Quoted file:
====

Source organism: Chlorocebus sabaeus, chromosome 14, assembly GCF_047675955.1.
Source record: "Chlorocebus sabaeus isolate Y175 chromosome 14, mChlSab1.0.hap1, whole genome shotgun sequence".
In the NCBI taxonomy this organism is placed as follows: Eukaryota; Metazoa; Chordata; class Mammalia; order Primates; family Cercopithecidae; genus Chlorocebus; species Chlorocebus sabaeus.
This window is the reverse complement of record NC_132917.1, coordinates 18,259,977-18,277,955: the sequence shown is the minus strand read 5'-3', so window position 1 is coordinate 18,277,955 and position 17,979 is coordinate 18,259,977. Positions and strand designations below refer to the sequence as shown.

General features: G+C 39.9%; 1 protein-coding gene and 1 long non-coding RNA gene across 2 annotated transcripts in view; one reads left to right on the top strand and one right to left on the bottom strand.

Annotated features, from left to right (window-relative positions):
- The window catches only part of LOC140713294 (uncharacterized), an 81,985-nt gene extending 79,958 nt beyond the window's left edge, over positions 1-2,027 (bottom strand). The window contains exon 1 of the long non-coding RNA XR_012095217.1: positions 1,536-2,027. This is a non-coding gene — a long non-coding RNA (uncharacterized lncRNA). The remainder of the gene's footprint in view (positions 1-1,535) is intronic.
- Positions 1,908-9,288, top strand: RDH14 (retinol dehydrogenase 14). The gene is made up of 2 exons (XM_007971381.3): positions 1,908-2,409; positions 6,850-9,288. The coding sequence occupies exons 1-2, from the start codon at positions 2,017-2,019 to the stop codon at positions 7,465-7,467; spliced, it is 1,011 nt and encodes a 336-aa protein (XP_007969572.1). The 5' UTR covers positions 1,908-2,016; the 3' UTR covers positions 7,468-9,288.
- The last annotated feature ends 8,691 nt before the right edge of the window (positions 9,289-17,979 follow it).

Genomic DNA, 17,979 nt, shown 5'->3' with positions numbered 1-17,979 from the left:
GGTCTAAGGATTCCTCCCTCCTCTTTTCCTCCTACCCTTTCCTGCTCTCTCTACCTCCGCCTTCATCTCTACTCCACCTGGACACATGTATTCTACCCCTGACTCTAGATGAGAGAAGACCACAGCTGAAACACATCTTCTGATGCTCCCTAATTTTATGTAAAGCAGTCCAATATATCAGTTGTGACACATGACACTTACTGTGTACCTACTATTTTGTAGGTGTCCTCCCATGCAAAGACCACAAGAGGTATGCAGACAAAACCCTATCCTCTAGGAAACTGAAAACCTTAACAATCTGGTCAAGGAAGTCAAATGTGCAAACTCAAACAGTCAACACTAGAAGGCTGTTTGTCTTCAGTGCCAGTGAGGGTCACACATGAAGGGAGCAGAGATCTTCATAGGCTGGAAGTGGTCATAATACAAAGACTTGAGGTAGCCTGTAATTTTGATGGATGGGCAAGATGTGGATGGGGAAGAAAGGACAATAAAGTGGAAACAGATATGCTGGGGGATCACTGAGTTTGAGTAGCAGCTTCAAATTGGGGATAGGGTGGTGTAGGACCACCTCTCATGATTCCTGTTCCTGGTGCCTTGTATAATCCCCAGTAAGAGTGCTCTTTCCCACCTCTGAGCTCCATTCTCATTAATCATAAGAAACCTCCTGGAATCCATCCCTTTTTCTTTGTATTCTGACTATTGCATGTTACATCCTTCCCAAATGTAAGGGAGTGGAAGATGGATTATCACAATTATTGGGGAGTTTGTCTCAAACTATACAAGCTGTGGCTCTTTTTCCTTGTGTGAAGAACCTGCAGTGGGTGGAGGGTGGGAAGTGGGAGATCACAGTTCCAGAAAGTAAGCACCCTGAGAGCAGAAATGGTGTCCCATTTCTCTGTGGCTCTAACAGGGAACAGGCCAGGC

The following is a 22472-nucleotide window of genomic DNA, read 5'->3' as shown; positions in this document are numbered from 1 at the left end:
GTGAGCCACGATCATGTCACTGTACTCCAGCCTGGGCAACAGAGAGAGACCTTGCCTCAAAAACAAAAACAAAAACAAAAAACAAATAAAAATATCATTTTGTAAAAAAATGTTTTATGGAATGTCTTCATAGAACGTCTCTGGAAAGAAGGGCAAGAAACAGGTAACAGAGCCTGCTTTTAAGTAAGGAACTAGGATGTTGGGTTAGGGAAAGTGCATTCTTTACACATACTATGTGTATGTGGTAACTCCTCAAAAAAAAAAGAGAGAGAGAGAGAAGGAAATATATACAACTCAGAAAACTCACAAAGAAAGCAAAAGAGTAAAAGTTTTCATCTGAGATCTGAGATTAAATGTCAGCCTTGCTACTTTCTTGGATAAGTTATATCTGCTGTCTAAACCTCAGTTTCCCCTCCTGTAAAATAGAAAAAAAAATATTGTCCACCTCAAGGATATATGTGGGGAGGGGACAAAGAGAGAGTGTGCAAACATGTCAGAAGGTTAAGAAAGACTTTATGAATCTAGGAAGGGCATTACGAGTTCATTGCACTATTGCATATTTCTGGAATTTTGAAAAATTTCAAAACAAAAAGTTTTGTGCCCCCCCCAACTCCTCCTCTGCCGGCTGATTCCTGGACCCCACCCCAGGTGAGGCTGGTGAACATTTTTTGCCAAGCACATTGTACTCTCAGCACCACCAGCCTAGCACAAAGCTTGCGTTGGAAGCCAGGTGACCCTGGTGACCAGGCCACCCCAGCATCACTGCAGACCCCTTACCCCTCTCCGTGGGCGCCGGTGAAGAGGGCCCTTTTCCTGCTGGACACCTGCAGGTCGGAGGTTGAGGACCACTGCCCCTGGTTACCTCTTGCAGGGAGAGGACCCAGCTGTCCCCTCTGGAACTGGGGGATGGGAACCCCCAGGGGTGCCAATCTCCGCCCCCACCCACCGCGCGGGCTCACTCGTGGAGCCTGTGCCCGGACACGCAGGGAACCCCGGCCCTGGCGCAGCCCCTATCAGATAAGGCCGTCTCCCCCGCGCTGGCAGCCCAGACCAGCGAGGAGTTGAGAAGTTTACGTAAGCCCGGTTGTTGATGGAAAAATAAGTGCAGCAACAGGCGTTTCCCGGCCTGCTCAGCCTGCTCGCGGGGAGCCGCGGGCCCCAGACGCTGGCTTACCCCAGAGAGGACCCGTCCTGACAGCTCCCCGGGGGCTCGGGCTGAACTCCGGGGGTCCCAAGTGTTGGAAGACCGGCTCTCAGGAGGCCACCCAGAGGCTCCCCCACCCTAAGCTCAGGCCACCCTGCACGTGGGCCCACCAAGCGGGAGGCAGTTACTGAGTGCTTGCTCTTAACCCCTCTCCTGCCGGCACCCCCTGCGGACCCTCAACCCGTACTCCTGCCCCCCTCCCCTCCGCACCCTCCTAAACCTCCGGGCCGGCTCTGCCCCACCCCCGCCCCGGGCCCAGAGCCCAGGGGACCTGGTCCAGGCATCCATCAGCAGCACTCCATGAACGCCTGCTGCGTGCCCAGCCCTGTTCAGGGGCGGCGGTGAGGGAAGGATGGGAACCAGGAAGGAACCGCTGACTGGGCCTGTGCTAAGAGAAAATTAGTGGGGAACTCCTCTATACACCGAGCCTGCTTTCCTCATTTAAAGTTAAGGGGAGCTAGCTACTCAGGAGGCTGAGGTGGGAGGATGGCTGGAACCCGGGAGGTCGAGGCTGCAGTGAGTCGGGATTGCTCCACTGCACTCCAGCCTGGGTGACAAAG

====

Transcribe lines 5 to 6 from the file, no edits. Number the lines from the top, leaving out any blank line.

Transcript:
General features: G+C 39.9%; 1 protein-coding gene and 1 long non-coding RNA gene across 2 annotated transcripts in view; one reads left to right on the top strand and one right to left on the bottom strand.

Annotated features, from left to right (window-relative positions):